While we will give strong preference to proposals that meet these criteria, we will also consider exceptional proposals outside these criteria that meet our strategic goal of supporting bioethics research that will have a real-world impact. More than one applicant may apply from each institution, but primary investigators may submit only one letter of intent per funding cycle. 


Projects with the following characteristics will not be funded:

  • Projects that implement or make incremental improvements in established approaches to bioethics problems, build institutional infrastructure, or provide bioethics education, training or course work.
  • Projects that simply describe or analyze bioethics issues or provide a conceptual framework, without making practical recommendations for resolving the issues. However, projects that present normative recommendations that are based on previous empirical research are encouraged (project category three).
  • Proposals to gather pilot or preliminary data for a larger project.
  • Projects whose main goal is to convene or enhance a meeting.
  • Projects to support or extend ongoing or core activities of an organization.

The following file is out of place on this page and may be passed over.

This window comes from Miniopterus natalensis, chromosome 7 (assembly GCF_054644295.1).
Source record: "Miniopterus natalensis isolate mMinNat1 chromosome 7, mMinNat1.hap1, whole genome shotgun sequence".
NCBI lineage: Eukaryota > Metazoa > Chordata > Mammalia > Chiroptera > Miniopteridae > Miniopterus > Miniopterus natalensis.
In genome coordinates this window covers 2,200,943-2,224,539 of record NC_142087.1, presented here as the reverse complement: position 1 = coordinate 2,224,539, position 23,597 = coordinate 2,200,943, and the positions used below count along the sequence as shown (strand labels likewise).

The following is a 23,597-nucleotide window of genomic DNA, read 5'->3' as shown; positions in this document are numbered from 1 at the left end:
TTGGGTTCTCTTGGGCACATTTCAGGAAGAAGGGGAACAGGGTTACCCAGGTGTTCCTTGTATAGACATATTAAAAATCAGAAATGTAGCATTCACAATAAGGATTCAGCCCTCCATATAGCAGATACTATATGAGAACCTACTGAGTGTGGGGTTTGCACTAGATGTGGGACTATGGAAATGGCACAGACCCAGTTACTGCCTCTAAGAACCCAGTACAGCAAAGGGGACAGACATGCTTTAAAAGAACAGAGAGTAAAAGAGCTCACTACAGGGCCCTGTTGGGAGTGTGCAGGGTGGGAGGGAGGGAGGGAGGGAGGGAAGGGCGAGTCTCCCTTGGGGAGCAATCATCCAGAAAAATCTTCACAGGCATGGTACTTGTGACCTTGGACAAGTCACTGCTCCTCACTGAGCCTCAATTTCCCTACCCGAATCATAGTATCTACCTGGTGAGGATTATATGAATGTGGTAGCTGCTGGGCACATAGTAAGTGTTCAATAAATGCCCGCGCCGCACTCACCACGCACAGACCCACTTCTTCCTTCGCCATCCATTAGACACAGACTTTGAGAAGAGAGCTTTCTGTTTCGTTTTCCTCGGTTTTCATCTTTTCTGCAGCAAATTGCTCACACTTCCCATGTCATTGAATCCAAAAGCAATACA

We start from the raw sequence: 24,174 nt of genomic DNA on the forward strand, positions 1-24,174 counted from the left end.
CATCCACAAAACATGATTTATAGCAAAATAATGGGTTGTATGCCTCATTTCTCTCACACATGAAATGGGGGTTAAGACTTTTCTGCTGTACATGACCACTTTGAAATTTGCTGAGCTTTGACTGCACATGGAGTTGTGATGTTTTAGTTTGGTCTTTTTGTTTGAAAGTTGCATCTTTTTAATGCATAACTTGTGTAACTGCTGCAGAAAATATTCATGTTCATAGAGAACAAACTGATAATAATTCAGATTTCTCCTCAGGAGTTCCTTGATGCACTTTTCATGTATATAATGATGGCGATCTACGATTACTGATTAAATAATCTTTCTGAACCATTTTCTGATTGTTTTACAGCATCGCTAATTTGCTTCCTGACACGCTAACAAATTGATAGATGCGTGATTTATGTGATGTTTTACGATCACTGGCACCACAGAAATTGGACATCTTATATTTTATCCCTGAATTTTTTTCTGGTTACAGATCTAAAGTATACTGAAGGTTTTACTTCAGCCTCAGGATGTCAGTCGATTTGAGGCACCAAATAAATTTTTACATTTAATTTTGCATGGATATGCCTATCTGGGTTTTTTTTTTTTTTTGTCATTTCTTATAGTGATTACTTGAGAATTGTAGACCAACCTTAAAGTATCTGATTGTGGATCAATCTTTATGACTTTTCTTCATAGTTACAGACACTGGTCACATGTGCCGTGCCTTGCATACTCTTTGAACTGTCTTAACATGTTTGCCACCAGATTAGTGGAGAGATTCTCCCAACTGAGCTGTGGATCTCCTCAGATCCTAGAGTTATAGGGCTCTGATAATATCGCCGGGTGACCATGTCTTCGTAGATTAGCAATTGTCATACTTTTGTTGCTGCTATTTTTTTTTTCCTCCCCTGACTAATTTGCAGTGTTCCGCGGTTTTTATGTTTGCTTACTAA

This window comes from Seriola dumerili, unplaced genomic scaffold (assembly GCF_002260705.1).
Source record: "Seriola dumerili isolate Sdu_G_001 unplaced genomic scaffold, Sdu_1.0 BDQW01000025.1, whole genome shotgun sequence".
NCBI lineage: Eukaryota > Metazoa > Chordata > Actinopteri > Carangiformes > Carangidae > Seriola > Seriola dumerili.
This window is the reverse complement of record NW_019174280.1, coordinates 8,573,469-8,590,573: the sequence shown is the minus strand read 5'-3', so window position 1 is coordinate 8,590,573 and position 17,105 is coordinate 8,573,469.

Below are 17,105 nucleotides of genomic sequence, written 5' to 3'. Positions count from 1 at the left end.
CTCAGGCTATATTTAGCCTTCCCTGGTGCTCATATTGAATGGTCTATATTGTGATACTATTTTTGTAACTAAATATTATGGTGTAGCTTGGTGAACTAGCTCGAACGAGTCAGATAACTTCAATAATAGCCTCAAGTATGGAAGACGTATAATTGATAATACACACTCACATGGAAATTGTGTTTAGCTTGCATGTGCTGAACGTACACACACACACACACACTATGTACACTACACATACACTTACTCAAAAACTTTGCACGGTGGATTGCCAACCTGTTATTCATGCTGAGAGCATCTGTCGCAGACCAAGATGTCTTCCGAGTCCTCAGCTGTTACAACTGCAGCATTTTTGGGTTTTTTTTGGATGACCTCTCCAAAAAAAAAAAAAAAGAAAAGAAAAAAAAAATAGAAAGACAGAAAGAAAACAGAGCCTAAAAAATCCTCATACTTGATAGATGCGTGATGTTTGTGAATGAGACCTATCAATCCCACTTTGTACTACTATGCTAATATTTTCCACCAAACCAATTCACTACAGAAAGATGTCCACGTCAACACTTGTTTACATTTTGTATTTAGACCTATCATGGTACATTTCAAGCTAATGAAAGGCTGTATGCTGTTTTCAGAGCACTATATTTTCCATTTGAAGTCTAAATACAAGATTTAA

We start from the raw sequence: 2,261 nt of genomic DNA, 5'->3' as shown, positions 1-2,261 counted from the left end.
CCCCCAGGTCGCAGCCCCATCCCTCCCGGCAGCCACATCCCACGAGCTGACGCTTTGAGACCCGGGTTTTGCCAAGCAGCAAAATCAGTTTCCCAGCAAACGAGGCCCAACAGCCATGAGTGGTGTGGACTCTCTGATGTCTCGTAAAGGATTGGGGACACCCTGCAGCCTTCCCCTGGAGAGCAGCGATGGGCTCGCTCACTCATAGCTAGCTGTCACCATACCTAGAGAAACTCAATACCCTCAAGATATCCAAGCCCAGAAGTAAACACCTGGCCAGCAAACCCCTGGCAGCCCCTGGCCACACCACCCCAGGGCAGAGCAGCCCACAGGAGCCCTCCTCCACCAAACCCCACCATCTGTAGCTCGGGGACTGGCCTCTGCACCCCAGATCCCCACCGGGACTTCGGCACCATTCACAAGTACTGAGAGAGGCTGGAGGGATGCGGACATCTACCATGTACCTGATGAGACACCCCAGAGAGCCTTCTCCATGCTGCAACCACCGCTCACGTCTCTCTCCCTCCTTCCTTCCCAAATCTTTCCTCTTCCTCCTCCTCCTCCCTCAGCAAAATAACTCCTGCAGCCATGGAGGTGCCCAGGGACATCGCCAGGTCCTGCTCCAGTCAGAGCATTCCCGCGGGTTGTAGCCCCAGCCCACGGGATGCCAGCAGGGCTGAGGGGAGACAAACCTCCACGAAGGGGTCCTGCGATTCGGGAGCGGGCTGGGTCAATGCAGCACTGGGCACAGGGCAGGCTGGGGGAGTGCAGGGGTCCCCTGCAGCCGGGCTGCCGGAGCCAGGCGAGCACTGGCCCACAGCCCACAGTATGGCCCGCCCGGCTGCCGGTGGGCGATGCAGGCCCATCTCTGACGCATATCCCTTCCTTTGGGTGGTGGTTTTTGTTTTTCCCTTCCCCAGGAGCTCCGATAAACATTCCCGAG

• Applications from unaffiliated individuals and from institutions outside the U.S. The Greenwall Foundation awards grants only to tax-exempt institutions in the U.S.


We welcome e-mail inquiries about this initiative,


Application Process


Friday, December 13, 2013 at 5:00pm ET  – Deadline for email letter of intent. We encourage applicants with projects already in development to submit their inquiries before the deadline.


Please direct all letters of intent to with the subject “Primary investigator’s last name, first name, title of proposal, either ‘Mentored’, ‘Collaboration’, ‘Normative’, or ‘Empirical’ LOI”.  Please send a 400-600 word e-mail of inquiry organized by the following headings:

  • Title
  • Type of project: senior collaboration, mentored project, normative implications, or primary data collection
  • The amount and duration of funding requested.
  • A one sentence summary of the project for a lay audience
  • The bioethics problem to be addressed
  • The specific aims or research questions of the project
  • How the proposed project is innovative and goes beyond the current work on the problem, particularly in its potential to have a real-world impact
  • Names of the proposed research team. Please attach copies of CV's (no more than 3 pages each, highlighting publications relevant to the application) of the two main investigators (or mentee and mentor).
  • The nature of peer-reviewed publication(s) expected from the project and how the target journal audience includes key individuals who can change practice or policy.


Selected applicants will be encouraged to submit a full application. Some applicants will receive feedback on issues to be specifically addressed or clarified.


Friday, February 14, 2014 at 5:00pm ET– Deadline for full applications, by invitation only. 


We will fund another cycle of grants in Fall/Winter 2014.  The deadline to submit email inquiries will be in early fall.  We will release an updated application timeline in the summer of 2014.